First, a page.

While the PSC leadership is aware that the agreement reduces the contractual obligation, it is our position that the agreement should be funded to enable current reassigned time for research, department leadership and academic activities to remain in place, in addition to the reduction in the contractual load. We also take the position that the courses no longer taught by current faculty should lead to the creation of new full-time faculty positions, with an opportunity to increase diversity with new hiring and make openings for current part-time faculty.
CUNY management should join us in those positions and publicly advocate for the full funding needed. Instead, they retreat to the habit of accepting scarcity. Some colleges have informed faculty that reassigned time for research will be eliminated or drastically reduced. Taking that position is a mistake; it should be challenged by every faculty member and our elected faculty bodies.
The CUNY administration failed to secure additional dedicated funding for the contractual reduction in the most recent New York State budget. Yet University administrators have expressed satisfaction with the State budget result. (The City budget, which provides funding for the community colleges, is not yet determined.) If management is satisfied with this year's State budget allocation, then they must find the funding in the existing budget to support the full potential of the teaching load reduction. CUNY Central can find funds for all kinds of other priorities-new deans, sub-deans and their staffs, new programs and initiatives, not to mention CUNYfirst. They can find the relatively modest funds needed to implement this agreement in a way that makes sense. They should do so without delay to avoid further damage to their credibility with the faculty.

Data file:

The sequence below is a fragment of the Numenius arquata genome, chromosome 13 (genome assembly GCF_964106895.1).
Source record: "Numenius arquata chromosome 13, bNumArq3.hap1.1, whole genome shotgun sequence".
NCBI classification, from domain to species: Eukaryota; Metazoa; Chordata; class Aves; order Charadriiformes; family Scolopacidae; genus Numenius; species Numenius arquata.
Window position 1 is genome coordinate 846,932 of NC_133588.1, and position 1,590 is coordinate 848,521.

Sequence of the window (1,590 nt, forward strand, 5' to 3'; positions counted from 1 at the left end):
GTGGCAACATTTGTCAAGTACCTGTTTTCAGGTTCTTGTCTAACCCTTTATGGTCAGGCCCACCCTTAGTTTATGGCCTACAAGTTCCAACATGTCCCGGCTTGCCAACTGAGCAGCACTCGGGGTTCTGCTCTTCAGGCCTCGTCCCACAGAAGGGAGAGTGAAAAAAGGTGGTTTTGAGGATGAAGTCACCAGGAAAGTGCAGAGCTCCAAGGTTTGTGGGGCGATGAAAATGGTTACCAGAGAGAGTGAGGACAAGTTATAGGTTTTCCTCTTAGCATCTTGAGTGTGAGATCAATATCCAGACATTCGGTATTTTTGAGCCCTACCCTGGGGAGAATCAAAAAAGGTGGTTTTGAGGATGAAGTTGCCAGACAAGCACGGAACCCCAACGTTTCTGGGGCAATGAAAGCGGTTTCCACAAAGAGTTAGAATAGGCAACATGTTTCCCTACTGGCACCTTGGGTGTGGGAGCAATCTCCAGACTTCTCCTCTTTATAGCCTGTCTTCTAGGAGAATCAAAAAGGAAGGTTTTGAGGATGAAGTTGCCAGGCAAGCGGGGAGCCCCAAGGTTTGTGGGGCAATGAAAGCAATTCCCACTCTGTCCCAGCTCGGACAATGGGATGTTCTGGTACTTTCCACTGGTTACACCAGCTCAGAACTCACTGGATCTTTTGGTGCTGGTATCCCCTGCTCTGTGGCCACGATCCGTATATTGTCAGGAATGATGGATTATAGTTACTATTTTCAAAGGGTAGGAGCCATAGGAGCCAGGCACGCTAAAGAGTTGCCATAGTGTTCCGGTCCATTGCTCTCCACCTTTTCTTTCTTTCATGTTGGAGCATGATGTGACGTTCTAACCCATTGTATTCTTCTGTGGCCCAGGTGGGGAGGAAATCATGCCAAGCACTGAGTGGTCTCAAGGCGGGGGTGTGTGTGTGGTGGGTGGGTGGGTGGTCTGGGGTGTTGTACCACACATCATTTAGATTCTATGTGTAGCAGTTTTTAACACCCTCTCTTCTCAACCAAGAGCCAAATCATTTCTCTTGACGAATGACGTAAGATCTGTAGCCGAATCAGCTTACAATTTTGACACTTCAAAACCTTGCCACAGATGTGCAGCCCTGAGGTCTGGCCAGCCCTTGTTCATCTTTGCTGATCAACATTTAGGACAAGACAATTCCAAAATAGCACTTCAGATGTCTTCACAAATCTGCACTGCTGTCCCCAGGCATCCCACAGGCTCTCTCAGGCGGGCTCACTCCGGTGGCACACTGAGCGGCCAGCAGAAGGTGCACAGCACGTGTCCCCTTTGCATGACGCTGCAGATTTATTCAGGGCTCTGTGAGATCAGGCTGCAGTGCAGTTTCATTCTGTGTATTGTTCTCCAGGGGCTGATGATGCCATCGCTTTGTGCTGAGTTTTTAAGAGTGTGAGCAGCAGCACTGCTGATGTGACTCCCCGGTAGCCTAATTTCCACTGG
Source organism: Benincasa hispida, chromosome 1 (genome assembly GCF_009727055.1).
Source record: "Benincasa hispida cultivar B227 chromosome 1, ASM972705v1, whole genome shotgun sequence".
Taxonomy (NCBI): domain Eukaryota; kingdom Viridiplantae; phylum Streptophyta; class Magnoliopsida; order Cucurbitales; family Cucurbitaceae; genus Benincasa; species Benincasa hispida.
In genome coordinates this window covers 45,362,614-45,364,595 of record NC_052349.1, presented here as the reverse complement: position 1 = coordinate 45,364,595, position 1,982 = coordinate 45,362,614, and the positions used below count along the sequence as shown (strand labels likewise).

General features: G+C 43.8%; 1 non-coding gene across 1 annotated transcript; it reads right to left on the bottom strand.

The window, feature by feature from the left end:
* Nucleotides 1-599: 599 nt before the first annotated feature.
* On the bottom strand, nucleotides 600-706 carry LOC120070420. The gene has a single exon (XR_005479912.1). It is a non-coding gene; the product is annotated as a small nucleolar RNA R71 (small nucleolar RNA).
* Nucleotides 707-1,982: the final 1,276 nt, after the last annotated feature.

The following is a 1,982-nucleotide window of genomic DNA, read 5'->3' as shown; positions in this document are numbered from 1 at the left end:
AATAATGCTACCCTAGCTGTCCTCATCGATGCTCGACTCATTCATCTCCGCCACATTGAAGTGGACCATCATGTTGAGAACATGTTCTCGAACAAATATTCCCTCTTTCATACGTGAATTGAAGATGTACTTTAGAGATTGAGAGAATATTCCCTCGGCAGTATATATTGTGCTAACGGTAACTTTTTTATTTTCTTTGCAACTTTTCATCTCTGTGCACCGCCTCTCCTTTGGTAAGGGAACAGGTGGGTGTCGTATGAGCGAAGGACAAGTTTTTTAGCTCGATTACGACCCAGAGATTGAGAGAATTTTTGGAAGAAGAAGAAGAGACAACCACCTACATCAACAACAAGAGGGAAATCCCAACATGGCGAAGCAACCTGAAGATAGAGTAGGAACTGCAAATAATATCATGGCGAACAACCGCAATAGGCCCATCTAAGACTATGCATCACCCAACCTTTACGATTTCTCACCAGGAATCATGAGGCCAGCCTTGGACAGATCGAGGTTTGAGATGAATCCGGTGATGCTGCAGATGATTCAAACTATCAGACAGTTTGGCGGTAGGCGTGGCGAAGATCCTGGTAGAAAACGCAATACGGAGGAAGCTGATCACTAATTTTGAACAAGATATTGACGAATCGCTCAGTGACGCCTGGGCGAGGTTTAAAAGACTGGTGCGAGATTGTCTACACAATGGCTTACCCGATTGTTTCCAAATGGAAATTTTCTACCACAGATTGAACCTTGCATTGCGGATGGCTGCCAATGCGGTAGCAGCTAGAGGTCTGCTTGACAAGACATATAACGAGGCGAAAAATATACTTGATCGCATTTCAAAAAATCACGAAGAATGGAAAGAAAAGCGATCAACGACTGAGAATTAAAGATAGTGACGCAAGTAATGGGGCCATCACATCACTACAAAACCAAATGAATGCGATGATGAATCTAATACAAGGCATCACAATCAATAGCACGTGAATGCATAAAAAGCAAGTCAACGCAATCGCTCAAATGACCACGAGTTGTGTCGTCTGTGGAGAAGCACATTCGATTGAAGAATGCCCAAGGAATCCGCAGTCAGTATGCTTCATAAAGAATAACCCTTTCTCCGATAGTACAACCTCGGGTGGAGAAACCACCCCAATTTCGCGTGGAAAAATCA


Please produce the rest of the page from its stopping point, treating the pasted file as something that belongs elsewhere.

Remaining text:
Agreement needed before funding
The PSC signed the agreement without having the funds in place because we saw the chance to change one of the most important parts of the contract, and we seized it. In addition we knew, following discussions in Albany and City Hall, that the State and City would not fund an agreement if it was not signed. The PSC has become the strongest force and most public voice demanding increased CUNY funding, and we are pushing hard for additional funding for the agreement from both City and State. We will continue advocating until funding is provided.
It would be shameful if a failure of vision and leadership by the CUNY administration allowed this landmark agreement to be implemented in a way that negates its potential value for students, faculty and the academic stature of the University. CUNY Central can find the money to do it right. The PSC leadership has publicly called on the CUNY trustees, almost all of whom are political appointees of the governor and the mayor, to use their political leverage and secure the funding required to implement the reduction in a way that maximizes its value.
Our message to the trustees is this: The teaching load reduction agreement presents you with a rare opportunity to do something other than manage scarcity. For a fairly modest sum compared to CUNY's total teaching budget, it offers a blueprint for transforming the experience of students, boosting the University's competitiveness and enriching our shared academic life. For once, do something at CUNY right.